Massachusetts female entrepreneurs defy the gender gap in technology

change: WATER's team holding their waterless toilet prototype, in Cambridge, Mass. From left to right: Andrew Ollerhead, Yunteng Cao, Huda Elasaad, Diana Yousef, Yashik Gabbaladka, Yonji Wang and Ricci La Centra. Photo courtesy of change: WATER

By Xia Xue and Diego Marcano
BU News Service

Diana Yousef, Erin Keaney and Dr. YiDing Yu were among 18 finalists selected for the global entrepreneurship competition sponsored by Cartier, with a $100,000 final prize to fund the winner’s startup.

Yousef’s enterprise, change:WATER, is making a waterless toilet that requires no energy to operate, aimed to help vulnerable populations in refugee camps. At the heart of this startup’s mission is Yousef’s concern about the lack of adequate sanitation facilities and the health risks this issue presents for women and girls in many places around the world.

According to the United Nations Human Rights Office of the High Commissioner, “inaccessible toilets and bathrooms make them more vulnerable to rape and other forms of gender-based violence.”

Yu is developing a system to track ambulances during emergencies, so that the ambulance can communicate with the hospital they are heading to and send pertinent information in order to guarantee that supplies and the appropriate resources are ready upon the patients’ arrival.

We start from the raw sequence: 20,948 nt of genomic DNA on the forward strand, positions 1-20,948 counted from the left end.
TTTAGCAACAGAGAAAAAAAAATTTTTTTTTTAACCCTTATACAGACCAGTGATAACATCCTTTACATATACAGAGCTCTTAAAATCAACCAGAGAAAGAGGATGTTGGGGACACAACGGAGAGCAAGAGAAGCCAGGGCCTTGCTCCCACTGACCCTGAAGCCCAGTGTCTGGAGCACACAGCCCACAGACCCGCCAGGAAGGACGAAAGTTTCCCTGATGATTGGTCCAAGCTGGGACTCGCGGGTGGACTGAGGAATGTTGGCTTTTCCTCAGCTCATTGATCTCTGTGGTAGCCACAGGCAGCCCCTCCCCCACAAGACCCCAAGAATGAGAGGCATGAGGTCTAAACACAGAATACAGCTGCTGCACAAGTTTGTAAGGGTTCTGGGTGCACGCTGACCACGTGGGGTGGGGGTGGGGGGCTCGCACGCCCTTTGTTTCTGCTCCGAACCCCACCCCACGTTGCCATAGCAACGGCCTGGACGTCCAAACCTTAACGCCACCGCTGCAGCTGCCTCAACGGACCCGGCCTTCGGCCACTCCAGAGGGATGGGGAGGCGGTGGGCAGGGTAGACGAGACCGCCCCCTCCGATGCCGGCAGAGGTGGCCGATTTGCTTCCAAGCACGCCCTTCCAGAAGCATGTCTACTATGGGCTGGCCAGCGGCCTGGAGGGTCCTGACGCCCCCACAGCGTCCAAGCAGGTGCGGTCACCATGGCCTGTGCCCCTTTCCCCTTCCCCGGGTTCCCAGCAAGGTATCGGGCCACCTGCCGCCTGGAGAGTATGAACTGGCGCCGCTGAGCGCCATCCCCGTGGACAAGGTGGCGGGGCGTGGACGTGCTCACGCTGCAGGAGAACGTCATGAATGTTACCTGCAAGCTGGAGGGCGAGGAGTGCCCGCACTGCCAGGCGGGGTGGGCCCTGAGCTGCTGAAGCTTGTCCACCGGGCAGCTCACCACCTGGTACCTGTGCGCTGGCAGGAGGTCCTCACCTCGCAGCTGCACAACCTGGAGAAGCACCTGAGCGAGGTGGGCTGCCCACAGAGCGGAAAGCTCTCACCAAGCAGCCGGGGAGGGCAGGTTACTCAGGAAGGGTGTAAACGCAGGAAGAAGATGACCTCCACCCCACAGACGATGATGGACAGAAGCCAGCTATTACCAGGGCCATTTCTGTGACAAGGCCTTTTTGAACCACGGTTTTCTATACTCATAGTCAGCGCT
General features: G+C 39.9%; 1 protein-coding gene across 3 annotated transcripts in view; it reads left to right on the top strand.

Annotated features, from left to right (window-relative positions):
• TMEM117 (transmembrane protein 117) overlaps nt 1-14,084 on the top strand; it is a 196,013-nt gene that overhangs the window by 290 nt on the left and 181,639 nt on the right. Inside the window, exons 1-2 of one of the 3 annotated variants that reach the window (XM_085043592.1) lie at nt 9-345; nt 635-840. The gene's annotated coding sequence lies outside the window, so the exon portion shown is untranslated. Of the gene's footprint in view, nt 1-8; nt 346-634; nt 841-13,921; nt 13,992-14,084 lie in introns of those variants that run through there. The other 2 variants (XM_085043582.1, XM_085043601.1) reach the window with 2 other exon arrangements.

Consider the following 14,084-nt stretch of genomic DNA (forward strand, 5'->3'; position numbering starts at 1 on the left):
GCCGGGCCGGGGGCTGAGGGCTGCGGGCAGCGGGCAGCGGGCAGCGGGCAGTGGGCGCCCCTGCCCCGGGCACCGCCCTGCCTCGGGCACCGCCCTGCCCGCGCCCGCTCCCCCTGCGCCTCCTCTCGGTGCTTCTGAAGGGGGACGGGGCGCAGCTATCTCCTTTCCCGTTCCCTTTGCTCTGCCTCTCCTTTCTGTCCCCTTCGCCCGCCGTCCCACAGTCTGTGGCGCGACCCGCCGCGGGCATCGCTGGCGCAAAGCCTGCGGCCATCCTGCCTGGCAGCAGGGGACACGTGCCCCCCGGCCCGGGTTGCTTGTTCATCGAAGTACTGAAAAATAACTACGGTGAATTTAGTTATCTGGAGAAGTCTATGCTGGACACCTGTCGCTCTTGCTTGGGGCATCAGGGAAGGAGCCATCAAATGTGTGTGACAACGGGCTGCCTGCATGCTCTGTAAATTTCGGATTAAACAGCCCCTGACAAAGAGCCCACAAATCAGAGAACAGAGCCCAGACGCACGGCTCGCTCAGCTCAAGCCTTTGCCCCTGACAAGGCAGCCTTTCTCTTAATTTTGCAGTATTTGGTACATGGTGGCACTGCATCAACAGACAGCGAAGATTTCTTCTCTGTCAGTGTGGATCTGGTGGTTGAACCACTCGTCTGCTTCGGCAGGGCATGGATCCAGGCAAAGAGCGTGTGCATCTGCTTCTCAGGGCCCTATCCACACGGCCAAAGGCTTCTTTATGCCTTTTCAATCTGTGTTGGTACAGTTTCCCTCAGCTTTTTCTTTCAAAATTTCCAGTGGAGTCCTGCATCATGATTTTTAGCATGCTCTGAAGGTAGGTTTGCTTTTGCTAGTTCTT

Keaney is creating low-cost prosthetics that can be adjustable to fit any person who needs a prosthetic limb. Nonspec, her startup, was founded five years ago when the Boston Marathon bombing happened. In the market, a prosthetic can go anywhere from $10,000 to $20,000, but Nonspec expects to keep their final costs down by reducing the total number of parts in the prosthetics they produce. A prosthetics with Nonspec could cost between $100 and $300.

Yellamma 25, amputee single mother, stands with her 6 year old daughter in SDM Artificial Limb Clinic, wearing a Nonspec prosthetic in Hubli, India. January 2015. Photo courtesy of Nonspec.

Every startup faces many obstacles before it can go from an idea to a reality, but the situation is even more dramatic for these business ventures which, even though celebrated and recognized, have to deal with the gender gap in the technology business as one of the biggest challenges for female entrepreneurs.

According to MIT’s research, female entrepreneurs in a high-growth start-up economy are less likely to have access to external capital than male-led startups. Moreover, research published by the Harvard Business Review shows that in high-tech startups that were funded by venture capital, only 9 percent of entrepreneurs are women. This number is too low, considering that only 36 percent of businesses in the U.S. are owned by women.

When Yousef decided to become a full-time entrepreneur, she had recently become a mother. However, she quit her job anyway. Once the project was ready to seek funding, she encountered that there were implicit biases against women-funded startups; her credibility and capability would be consistently questioned.

“I just had this experience where I was pitching in a competition and the questions that I got where clearly translated as ‘we don’t believe that you have the legitimacy on what you’re talking about.’ That is not acceptable,” Yousef says.